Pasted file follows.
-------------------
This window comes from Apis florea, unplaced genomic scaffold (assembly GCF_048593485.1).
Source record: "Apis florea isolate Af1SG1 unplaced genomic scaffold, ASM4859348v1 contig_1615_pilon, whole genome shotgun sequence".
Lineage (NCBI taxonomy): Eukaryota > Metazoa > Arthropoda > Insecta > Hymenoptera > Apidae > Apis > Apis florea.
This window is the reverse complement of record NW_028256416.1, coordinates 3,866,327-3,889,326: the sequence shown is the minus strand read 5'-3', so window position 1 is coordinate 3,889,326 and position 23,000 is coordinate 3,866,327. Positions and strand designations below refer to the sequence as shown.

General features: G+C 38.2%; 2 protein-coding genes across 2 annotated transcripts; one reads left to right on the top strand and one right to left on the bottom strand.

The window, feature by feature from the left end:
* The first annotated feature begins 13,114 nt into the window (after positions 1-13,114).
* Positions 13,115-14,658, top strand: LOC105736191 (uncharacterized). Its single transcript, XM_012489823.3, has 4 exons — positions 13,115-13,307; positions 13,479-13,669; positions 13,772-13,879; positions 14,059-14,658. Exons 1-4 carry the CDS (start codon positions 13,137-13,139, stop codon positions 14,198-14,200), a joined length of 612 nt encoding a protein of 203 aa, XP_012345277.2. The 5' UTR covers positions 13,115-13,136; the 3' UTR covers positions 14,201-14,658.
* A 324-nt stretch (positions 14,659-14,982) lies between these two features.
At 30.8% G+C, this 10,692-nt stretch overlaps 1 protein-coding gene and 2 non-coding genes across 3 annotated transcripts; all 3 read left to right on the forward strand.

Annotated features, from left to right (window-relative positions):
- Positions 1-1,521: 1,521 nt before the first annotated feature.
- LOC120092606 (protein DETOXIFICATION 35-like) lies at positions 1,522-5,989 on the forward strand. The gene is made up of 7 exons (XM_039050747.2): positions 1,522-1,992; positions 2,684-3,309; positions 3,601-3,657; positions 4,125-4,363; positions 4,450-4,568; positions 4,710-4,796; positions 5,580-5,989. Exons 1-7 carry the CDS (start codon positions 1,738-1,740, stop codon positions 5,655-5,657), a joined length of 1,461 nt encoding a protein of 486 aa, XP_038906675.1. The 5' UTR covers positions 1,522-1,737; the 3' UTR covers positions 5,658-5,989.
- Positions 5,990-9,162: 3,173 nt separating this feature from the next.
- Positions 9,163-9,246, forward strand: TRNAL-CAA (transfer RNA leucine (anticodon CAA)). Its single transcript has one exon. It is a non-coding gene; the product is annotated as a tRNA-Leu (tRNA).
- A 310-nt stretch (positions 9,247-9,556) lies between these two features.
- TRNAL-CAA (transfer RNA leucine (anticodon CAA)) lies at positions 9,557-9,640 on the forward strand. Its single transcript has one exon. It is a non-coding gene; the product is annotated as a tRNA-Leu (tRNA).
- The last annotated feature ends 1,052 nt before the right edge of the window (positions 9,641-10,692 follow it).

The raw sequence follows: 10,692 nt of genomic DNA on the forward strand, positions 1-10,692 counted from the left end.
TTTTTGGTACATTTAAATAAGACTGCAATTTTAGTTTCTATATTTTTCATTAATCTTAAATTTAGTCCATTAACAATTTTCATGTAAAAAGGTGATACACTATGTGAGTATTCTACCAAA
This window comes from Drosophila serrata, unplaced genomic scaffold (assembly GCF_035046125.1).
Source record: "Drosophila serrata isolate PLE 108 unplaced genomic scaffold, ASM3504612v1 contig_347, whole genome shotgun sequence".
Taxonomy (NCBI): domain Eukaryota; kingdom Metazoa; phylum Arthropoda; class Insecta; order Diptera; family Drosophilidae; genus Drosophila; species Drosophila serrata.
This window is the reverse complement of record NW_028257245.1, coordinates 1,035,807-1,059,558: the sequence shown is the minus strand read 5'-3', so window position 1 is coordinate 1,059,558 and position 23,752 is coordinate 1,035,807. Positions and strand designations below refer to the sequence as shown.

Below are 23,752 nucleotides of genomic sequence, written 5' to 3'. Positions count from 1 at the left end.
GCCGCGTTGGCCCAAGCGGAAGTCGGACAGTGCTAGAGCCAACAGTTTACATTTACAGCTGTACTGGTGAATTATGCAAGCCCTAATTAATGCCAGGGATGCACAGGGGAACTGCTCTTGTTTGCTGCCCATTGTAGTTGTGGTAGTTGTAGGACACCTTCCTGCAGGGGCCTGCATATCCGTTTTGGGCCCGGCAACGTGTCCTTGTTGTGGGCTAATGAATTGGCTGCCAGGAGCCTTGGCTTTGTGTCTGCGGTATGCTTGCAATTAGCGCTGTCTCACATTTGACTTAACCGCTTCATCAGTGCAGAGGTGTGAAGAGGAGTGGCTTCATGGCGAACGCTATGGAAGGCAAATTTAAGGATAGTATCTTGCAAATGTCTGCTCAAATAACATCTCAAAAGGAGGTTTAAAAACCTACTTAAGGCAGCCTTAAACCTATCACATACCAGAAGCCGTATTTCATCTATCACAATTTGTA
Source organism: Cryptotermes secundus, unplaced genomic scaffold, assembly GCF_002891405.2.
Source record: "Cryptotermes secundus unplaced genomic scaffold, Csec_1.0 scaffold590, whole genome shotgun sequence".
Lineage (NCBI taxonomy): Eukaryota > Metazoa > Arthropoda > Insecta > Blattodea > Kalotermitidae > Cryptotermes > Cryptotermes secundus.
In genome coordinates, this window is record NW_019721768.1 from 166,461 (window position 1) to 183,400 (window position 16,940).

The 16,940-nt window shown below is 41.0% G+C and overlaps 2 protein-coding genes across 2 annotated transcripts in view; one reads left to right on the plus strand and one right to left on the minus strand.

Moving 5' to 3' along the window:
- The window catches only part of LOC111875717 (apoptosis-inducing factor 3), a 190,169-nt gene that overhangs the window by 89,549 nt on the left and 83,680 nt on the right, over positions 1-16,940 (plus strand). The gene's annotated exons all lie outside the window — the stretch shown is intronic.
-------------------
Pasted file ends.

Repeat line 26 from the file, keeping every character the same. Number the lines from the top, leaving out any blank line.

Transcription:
GCCGCGTTGGCCCAAGCGGAAGTCGGACAGTGCTAGAGCCAACAGTTTACATTTACAGCTGTACTGGTGAATTATGCAAGCCCTAATTAATGCCAGGGATGCACAGGGGAACTGCTCTTGTTTGCTGCCCATTGTAGTTGTGGTAGTTGTAGGACACCTTCCTGCAGGGGCCTGCATATCCGTTTTGGGCCCGGCAACGTGTCCTTGTTGTGGGCTAATGAATTGGCTGCCAGGAGCCTTGGCTTTGTGTCTGCGGTATGCTTGCAATTAGCGCTGTCTCACATTTGACTTAACCGCTTCATCAGTGCAGAGGTGTGAAGAGGAGTGGCTTCATGGCGAACGCTATGGAAGGCAAATTTAAGGATAGTATCTTGCAAATGTCTGCTCAAATAACATCTCAAAAGGAGGTTTAAAAACCTACTTAAGGCAGCCTTAAACCTATCACATACCAGAAGCCGTATTTCATCTATCACAATTTGTA